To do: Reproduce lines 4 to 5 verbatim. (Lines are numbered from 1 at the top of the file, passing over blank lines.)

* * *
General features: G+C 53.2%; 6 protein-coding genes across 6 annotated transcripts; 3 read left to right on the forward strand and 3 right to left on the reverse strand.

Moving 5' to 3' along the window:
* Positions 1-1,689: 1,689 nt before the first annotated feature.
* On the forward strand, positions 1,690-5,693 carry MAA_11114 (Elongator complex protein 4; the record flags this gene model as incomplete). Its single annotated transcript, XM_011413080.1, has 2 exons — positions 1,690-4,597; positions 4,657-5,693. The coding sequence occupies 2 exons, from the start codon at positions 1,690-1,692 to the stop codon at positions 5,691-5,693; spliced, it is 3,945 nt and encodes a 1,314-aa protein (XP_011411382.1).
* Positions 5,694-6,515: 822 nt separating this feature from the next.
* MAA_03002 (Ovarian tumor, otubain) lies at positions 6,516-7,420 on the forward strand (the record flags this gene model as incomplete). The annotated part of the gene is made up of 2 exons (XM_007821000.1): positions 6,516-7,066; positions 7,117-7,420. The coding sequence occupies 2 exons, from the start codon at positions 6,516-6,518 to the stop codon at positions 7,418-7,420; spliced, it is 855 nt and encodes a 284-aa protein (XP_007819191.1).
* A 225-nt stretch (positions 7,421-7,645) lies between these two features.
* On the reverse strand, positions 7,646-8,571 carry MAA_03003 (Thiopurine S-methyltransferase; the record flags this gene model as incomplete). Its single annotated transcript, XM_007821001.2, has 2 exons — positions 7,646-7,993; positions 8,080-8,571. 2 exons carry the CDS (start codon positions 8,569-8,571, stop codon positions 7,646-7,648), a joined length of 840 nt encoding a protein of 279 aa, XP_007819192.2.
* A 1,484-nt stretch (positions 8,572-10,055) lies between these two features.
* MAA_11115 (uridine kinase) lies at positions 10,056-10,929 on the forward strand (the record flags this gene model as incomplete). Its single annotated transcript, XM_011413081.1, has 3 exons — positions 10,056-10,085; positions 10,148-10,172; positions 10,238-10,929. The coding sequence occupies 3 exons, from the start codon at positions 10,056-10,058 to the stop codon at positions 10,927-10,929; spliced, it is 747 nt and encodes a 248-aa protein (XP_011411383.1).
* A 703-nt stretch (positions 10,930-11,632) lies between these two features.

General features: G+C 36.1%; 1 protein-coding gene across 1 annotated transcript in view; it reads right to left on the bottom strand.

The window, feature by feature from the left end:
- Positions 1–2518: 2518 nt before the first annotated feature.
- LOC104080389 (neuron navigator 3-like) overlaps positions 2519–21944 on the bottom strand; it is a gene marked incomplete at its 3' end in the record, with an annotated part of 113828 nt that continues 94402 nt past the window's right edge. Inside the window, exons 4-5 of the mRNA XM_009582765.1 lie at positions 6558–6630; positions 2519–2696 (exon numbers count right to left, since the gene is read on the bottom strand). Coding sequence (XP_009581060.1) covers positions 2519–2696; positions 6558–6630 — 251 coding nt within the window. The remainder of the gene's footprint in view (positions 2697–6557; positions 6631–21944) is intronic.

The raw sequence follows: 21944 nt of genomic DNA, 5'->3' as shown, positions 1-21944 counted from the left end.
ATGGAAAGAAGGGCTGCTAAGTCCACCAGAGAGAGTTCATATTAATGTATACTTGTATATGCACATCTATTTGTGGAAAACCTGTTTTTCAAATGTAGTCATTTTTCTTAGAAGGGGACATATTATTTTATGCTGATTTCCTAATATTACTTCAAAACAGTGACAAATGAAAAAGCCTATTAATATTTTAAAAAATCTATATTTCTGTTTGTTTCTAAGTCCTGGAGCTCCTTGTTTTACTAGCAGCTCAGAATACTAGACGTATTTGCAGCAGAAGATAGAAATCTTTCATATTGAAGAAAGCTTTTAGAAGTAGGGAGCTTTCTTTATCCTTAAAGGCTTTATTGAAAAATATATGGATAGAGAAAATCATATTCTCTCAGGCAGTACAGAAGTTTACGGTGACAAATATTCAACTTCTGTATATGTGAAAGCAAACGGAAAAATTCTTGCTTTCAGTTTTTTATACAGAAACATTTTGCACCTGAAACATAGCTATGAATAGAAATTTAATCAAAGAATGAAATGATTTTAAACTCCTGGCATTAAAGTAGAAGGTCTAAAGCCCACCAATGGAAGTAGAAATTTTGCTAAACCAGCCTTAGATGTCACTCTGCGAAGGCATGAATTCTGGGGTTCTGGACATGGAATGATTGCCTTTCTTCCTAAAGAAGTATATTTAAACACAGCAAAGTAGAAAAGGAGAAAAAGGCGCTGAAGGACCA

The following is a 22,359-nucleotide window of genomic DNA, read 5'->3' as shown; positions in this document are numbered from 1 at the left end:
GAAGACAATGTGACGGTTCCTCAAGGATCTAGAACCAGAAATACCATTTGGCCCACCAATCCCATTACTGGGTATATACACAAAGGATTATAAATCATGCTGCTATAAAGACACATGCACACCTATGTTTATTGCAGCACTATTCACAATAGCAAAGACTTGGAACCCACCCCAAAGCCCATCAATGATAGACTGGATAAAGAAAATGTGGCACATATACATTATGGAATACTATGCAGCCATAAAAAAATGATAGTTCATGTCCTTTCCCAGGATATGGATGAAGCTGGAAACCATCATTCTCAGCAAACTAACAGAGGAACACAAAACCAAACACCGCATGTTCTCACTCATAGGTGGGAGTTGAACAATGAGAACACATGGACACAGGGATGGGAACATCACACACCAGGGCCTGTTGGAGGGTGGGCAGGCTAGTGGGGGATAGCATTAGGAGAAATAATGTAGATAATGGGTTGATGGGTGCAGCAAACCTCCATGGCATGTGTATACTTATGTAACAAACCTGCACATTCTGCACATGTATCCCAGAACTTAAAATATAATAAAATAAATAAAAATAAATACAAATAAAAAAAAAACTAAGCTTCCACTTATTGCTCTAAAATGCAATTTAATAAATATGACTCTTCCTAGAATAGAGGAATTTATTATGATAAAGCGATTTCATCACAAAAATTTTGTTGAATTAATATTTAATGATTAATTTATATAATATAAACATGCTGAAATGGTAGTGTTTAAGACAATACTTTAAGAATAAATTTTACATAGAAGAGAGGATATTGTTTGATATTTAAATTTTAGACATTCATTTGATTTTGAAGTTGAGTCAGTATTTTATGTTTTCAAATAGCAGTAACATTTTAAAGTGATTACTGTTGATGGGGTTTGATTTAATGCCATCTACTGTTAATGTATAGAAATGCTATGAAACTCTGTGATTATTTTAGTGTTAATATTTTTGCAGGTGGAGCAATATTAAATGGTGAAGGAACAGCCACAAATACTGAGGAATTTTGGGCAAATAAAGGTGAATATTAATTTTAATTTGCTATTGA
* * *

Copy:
* On the forward strand, positions 1,690-5,693 carry MAA_11114 (Elongator complex protein 4; the record flags this gene model as incomplete). Its single annotated transcript, XM_011413080.1, has 2 exons — positions 1,690-4,597; positions 4,657-5,693. The coding sequence occupies 2 exons, from the start codon at positions 1,690-1,692 to the stop codon at positions 5,691-5,693; spliced, it is 3,945 nt and encodes a 1,314-aa protein (XP_011411382.1).
* Positions 5,694-6,515: 822 nt separating this feature from the next.